More than three-fourths US neurosurgeons practice some form of defensive medicine -- performing additional tests and procedures out of fear of malpractice lawsuits, reports a special article in the February issue of Neurosurgery, official journal of the Congress of Neurological Surgeons. The journal is published by Lippincott Williams & Wilkins, a part of Wolters Kluwer Health.
The rates and costs of defensive medicine by neurosurgeons are especially high in states with high-risk liability environments. "Although ordering extra laboratory tests, imaging studies, etc. was prevalent everywhere, it was even more so in high-risk states," according to the survey study by Dr. Timothy R. Smith of Northwestern University, Chicago, and colleagues.
Most Neurosurgeons Report Defensive Medicine
Dr. Smith and colleagues sent a questionnaire regarding defensive medicine to 3,344 Board-certified neurosurgeons. Defensive medicine refers to making medical decisions based on concerns over possible malpractice lawsuits, rather than any expected benefit to the patient. The study assessed the relationship between defensive medicine practice and an objective measure of the "liability risk environment" of the neurosurgeon's state.
The survey response rate was 31 percent, with 1,026 neurosurgeons responding. Those practicing in states with high-risk liability environments were more likely to respond. Most neurosurgeons correctly perceived their state's level of liability risk.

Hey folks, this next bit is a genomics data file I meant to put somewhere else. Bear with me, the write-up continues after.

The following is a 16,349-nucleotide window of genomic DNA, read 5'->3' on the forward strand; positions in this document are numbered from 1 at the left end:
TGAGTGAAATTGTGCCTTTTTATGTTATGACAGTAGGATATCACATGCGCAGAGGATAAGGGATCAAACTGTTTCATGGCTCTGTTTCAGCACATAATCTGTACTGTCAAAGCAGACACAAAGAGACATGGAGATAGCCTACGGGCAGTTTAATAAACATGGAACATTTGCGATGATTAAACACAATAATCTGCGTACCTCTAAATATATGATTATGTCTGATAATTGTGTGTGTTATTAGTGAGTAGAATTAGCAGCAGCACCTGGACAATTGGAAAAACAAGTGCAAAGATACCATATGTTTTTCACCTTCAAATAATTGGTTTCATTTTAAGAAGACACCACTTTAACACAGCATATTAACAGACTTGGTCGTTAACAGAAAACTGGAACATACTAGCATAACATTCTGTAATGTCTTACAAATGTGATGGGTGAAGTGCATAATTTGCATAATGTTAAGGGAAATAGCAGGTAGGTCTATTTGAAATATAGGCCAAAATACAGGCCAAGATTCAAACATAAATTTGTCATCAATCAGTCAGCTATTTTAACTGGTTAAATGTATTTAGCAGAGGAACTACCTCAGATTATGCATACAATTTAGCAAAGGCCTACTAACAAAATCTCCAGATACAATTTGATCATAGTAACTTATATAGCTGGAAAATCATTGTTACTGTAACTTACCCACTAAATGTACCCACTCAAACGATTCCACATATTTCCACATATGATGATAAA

Based on the survey responses, "The vast majority of US neurosurgeons participate in some form of defensive medicine," Dr. Smith and colleagues write. More than 80 percent of surgeons said they had ordered imaging tests solely for defensive reasons, while more than three-fourths reported ordering laboratory tests and making extra referrals for defensive purposes. Up to half said they ordered more medications and procedures out of fear of being sued.
Rates of all of these defensive behaviors were higher for neurosurgeons in high-risk states. This included a 30 percent increase in the likelihood of ordering additional imaging studies for defensive purposes, 40 percent for additional laboratory tests.
Even More So in States with High Risk of Liability
Nearly half of neurosurgeons in high-risk states said they had stopped performing high-risk procedures because of liability concerns. Nearly one-fourth had stopped performing brain surgery for fear of being sued, while close to 40 percent were considering retirement because of the local liability environment.
Overall, the rate of defensive medicine behaviors increased by 50 percent at each grade of the five-point risk scale. Thus, a neurosurgeon practicing in a state at highest risk of liability would be six times more likely to practice defensive medicine than one in a state at lowest risk.
Neurosurgeons in high-risk states paid almost twice as much in malpractice insurance premiums as those in low-risk states. Across states, most neurosurgeons believed their malpractice coverage was inadequate. Malpractice premiums cost 15 to 20 percent of the neurosurgeons' annual income.
Neurosurgery -- like obstetrics/gynecology and orthopedic surgery -- is a specialty with a high risk of costly malpractice claims. Amid ongoing debate over defensive medicine, few studies have focused on the extent of defensive medicine practice among neurosurgeons.
The new survey suggests high rates of defensive medicine practice among neurosurgeons, and finds that these behaviors are related to perceived and actual liability risk by state. "Defensive medicine practices do not align with patient-centered care, and may contribute to increased inefficiency in an already taxed health care system," Dr. Smith and coauthors conclude.
Materials provided by Wolters Kluwer Health: Lippincott Williams and Wilkins. Note: Content may be edited for style and length.
Cite This Page: